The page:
Cold weather is rolling into the Denver area and as an exotic pet owner, it is always better to be safe than sorry when it comes to your furry, scaly and sometimes slimy friends. In this article we will discuss the proper way to “winterize” reptiles and amphibians to get them ready for a drop in temperature.
Reptiles and amphibians are cold-blooded and they are not able to maintain optimal body temperature on their own without the aid of their environment to stay warm. In the winter, it becomes most important for reptile enclosures to be closely monitored in order to maintain the reptile’s optimum body temperature.
Thermometers kept on both sides of the enclosure will help ensure the temperature in constant.
External heat lights, ceramic heating elements, and under-tank heaters are all good devices to help regulate a reptile’s temperature. Reptile owners should be cautious about heat light and heating element placement. Heat lights should be kept out of reach of the reptile’s body to avoid injury. Hot rocks are also thought to be ineffective temperature regulation devices for reptiles and are recommended to be sources of heat if used at all.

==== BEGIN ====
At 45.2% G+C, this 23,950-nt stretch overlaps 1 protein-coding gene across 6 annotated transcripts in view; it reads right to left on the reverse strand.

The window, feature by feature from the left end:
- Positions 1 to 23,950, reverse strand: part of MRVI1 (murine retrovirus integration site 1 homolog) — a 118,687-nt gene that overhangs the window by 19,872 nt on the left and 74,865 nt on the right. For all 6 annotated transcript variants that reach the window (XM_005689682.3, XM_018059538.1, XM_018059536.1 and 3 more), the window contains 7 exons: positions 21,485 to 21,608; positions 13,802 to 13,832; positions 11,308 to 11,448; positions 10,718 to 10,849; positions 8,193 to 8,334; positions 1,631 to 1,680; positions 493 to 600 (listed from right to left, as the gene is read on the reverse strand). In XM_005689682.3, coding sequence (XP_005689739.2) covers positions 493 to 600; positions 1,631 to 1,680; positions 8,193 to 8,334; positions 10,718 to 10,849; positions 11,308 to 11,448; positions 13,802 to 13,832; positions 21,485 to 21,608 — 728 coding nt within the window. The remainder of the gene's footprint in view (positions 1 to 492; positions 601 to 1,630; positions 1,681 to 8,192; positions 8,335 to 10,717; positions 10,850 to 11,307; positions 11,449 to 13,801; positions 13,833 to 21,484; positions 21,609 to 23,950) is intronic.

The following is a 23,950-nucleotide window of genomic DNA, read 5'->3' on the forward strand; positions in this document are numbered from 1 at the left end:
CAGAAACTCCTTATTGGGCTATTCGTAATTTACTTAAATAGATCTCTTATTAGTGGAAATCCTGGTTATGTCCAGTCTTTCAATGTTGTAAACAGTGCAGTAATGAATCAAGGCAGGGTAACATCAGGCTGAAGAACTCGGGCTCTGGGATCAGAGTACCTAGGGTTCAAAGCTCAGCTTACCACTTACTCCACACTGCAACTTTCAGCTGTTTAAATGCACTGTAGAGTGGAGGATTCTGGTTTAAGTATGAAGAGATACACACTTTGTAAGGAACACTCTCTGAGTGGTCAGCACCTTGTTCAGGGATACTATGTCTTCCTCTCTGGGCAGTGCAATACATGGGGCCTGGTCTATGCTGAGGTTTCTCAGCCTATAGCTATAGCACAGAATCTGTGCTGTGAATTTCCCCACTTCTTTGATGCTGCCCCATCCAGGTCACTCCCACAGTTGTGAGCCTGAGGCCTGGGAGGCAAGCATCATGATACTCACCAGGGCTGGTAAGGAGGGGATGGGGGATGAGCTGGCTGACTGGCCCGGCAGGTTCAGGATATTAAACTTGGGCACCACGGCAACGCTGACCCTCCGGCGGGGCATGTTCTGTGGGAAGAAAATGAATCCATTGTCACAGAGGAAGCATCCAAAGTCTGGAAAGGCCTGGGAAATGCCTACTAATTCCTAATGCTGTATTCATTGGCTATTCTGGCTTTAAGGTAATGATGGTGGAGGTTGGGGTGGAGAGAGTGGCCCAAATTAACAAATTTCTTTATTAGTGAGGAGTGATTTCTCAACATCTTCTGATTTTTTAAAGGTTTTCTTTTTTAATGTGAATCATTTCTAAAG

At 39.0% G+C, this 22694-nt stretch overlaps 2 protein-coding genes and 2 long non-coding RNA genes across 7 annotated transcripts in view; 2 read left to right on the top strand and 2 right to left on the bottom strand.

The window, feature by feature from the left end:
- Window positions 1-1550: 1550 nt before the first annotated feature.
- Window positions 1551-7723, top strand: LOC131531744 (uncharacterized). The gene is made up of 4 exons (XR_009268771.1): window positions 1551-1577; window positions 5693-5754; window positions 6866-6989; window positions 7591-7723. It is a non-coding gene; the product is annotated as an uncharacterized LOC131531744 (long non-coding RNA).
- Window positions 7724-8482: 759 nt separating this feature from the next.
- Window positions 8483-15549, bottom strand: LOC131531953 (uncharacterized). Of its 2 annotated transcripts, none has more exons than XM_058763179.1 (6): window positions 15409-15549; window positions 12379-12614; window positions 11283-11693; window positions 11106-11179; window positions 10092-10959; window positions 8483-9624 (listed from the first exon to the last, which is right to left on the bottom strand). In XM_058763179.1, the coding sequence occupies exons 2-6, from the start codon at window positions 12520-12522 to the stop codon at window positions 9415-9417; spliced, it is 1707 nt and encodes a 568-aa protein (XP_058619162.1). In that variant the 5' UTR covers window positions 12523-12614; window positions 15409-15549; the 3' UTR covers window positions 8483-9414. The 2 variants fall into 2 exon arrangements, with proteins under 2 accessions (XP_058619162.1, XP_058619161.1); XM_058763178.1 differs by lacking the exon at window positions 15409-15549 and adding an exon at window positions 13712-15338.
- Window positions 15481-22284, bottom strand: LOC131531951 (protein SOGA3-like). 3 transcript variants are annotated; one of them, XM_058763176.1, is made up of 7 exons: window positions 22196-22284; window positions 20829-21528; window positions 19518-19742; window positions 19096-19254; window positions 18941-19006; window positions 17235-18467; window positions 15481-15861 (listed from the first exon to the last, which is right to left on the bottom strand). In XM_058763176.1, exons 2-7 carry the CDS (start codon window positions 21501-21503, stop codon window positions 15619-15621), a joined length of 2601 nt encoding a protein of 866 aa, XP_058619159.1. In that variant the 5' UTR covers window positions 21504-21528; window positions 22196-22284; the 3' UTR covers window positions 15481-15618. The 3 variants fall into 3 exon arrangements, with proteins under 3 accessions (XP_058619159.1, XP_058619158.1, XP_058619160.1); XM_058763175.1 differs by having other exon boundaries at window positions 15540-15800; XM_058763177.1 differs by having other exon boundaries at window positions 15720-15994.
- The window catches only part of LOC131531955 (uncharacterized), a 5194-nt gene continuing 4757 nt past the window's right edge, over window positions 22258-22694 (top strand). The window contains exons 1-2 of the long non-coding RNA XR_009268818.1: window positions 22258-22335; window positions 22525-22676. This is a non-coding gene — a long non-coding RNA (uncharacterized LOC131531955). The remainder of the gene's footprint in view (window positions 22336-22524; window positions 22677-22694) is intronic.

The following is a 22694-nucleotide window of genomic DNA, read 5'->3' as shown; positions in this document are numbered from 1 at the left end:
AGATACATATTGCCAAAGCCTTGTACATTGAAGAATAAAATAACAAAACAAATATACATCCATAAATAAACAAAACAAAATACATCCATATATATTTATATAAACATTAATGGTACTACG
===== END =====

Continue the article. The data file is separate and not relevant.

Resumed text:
Be sure to check on your pet two to three times a day, especially during cold snaps to make sure that their habitat is not to cold or to hot due to over adjustment.
If enclosures are kept near large banks of windows or if your friend is in an indoor - outdoor enclosure, it should be moved to a spot where temperatures can be easily adjusted and not weather dependant. If the reptile going to be kept primarily outside during the winter months, reptile owners must place blankets or other thermal materials over the reptiles’ enclosure to help regulate the temperature inside the tank.
Many of the reptiles and amphibians that we keep as pets in Colorado are non-native. Most species tend to come from Africa, South America, or Australia, where climates are very different from Colorado. To keep your reptile alive and happy during the winter months, much like a car, pet owners need to “winterize” their pets. Providing a properly regulated environment is the first and best step to take in making sure that your scaly kid is healthy and happy when the snow begins to fall.